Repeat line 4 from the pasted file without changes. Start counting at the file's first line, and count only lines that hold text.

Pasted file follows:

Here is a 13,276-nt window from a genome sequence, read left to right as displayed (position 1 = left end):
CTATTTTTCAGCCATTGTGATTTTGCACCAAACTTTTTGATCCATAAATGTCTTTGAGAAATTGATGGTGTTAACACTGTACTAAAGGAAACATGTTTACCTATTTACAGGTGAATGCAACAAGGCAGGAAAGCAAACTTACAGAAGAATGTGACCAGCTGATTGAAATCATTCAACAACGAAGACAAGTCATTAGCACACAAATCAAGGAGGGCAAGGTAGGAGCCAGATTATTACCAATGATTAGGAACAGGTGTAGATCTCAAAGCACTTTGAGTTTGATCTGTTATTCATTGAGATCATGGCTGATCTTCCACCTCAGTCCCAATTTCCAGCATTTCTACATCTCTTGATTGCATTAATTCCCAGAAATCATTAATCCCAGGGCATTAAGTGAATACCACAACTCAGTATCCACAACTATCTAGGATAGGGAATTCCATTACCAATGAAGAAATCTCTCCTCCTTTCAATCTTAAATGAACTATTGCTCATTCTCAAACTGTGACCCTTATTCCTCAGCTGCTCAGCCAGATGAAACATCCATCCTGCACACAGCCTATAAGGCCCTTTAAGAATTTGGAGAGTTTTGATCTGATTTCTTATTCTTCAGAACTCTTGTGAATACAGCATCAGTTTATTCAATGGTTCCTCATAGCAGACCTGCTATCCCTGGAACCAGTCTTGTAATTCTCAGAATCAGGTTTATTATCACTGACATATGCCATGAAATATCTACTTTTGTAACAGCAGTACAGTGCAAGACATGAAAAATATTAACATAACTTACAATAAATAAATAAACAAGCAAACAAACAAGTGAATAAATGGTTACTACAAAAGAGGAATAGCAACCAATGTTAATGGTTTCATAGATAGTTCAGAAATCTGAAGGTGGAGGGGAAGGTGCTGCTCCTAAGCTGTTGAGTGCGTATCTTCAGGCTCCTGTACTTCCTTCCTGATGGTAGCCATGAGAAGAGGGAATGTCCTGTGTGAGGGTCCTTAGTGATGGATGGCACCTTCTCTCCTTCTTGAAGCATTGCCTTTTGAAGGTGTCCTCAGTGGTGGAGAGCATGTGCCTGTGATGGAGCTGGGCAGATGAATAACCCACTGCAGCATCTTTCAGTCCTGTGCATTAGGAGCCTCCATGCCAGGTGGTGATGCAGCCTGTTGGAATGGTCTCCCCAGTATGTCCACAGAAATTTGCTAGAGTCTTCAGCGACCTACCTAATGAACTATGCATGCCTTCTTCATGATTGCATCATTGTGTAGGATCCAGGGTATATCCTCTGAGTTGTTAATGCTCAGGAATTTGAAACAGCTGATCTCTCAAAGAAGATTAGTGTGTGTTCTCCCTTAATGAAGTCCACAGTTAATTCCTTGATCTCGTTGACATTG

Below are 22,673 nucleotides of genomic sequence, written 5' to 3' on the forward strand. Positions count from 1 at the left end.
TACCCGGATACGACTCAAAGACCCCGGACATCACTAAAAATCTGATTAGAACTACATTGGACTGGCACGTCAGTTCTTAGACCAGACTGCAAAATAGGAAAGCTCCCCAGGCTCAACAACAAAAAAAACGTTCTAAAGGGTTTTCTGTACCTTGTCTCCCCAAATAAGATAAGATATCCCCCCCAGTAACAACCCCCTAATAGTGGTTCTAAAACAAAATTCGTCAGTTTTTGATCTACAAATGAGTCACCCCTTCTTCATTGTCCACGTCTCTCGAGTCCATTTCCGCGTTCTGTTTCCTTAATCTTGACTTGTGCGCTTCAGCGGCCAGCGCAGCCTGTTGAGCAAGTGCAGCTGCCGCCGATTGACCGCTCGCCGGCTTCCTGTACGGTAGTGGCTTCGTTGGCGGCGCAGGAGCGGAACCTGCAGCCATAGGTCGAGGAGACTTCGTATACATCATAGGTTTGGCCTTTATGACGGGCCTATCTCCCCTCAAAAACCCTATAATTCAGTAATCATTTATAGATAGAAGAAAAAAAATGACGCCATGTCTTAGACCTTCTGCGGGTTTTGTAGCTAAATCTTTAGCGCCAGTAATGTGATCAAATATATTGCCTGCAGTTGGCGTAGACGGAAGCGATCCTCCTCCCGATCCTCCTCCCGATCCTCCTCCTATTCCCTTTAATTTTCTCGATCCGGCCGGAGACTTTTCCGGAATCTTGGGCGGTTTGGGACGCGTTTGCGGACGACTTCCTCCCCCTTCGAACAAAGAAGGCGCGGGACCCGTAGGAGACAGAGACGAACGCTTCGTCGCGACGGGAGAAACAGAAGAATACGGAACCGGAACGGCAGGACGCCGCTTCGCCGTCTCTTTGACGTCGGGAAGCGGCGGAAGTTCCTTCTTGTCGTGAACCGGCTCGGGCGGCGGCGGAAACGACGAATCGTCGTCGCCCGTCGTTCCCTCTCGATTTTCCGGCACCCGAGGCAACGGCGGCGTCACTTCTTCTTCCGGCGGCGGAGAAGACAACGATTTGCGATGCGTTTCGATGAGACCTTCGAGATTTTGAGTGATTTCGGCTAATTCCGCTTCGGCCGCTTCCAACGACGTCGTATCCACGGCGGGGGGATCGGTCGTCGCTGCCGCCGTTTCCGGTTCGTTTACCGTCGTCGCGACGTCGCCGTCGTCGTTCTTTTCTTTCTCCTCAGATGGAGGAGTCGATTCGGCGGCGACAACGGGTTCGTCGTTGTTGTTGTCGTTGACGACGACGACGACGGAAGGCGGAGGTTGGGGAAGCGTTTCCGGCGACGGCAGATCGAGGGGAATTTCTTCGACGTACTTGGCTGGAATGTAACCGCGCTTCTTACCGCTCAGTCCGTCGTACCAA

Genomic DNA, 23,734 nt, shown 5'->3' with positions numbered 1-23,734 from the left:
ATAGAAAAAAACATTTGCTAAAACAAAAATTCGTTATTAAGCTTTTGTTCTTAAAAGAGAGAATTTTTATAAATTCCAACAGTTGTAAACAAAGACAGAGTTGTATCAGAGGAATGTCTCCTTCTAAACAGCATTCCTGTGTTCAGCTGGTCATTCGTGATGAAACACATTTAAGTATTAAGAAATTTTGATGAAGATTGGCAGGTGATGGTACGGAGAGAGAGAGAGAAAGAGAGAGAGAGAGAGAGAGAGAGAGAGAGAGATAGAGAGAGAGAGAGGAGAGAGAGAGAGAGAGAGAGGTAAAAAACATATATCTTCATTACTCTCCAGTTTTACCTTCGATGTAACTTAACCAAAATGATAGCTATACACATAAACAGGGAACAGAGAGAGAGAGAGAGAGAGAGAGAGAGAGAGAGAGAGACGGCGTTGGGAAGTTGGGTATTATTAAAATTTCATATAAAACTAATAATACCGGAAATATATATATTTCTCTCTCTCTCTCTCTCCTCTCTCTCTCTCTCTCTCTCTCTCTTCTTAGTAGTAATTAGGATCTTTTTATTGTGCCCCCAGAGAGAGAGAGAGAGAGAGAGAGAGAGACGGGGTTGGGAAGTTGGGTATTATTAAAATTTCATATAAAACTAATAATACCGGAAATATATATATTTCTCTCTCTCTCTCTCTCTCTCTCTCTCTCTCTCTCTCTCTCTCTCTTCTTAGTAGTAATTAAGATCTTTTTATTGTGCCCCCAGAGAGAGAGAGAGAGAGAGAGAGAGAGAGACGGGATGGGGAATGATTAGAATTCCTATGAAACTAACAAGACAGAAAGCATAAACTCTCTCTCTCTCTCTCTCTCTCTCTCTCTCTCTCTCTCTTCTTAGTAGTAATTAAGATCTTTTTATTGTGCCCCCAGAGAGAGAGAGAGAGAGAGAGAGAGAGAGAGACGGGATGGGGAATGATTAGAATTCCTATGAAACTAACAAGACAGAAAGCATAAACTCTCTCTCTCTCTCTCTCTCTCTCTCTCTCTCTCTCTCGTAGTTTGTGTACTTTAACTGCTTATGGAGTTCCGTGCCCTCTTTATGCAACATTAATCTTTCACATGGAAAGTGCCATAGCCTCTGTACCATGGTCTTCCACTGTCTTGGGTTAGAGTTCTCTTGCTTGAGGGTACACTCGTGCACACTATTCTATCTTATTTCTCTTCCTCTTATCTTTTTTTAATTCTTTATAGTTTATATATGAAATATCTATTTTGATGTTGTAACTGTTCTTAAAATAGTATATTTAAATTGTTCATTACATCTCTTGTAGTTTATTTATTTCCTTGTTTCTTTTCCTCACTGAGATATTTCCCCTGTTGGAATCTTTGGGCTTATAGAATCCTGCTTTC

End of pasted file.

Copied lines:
TACCCGGATACGACTCAAAGACCCCGGACATCACTAAAAATCTGATTAGAACTACATTGGACTGGCACGTCAGTTCTTAGACCAGACTGCAAAATAGGAAAGCTCCCCAGGCTCAACAACAAAAAAAACGTTCTAAAGGGTTTTCTGTACCTTGTCTCCCCAAATAAGATAAGATATCCCCCCCAGTAACAACCCCCTAATAGTGGTTCTAAAACAAAATTCGTCAGTTTTTGATCTACAAATGAGTCACCCCTTCTTCATTGTCCACGTCTCTCGAGTCCATTTCCGCGTTCTGTTTCCTTAATCTTGACTTGTGCGCTTCAGCGGCCAGCGCAGCCTGTTGAGCAAGTGCAGCTGCCGCCGATTGACCGCTCGCCGGCTTCCTGTACGGTAGTGGCTTCGTTGGCGGCGCAGGAGCGGAACCTGCAGCCATAGGTCGAGGAGACTTCGTATACATCATAGGTTTGGCCTTTATGACGGGCCTATCTCCCCTCAAAAACCCTATAATTCAGTAATCATTTATAGATAGAAGAAAAAAAATGACGCCATGTCTTAGACCTTCTGCGGGTTTTGTAGCTAAATCTTTAGCGCCAGTAATGTGATCAAATATATTGCCTGCAGTTGGCGTAGACGGAAGCGATCCTCCTCCCGATCCTCCTCCCGATCCTCCTCCTATTCCCTTTAATTTTCTCGATCCGGCCGGAGACTTTTCCGGAATCTTGGGCGGTTTGGGACGCGTTTGCGGACGACTTCCTCCCCCTTCGAACAAAGAAGGCGCGGGACCCGTAGGAGACAGAGACGAACGCTTCGTCGCGACGGGAGAAACAGAAGAATACGGAACCGGAACGGCAGGACGCCGCTTCGCCGTCTCTTTGACGTCGGGAAGCGGCGGAAGTTCCTTCTTGTCGTGAACCGGCTCGGGCGGCGGCGGAAACGACGAATCGTCGTCGCCCGTCGTTCCCTCTCGATTTTCCGGCACCCGAGGCAACGGCGGCGTCACTTCTTCTTCCGGCGGCGGAGAAGACAACGATTTGCGATGCGTTTCGATGAGACCTTCGAGATTTTGAGTGATTTCGGCTAATTCCGCTTCGGCCGCTTCCAACGACGTCGTATCCACGGCGGGGGGATCGGTCGTCGCTGCCGCCGTTTCCGGTTCGTTTACCGTCGTCGCGACGTCGCCGTCGTCGTTCTTTTCTTTCTCCTCAGATGGAGGAGTCGATTCGGCGGCGACAACGGGTTCGTCGTTGTTGTTGTCGTTGACGACGACGACGACGGAAGGCGGAGGTTGGGGAAGCGTTTCCGGCGACGGCAGATCGAGGGGAATTTCTTCGACGTACTTGGCTGGAATGTAACCGCGCTTCTTACCGCTCAGTCCGTCGTACCAA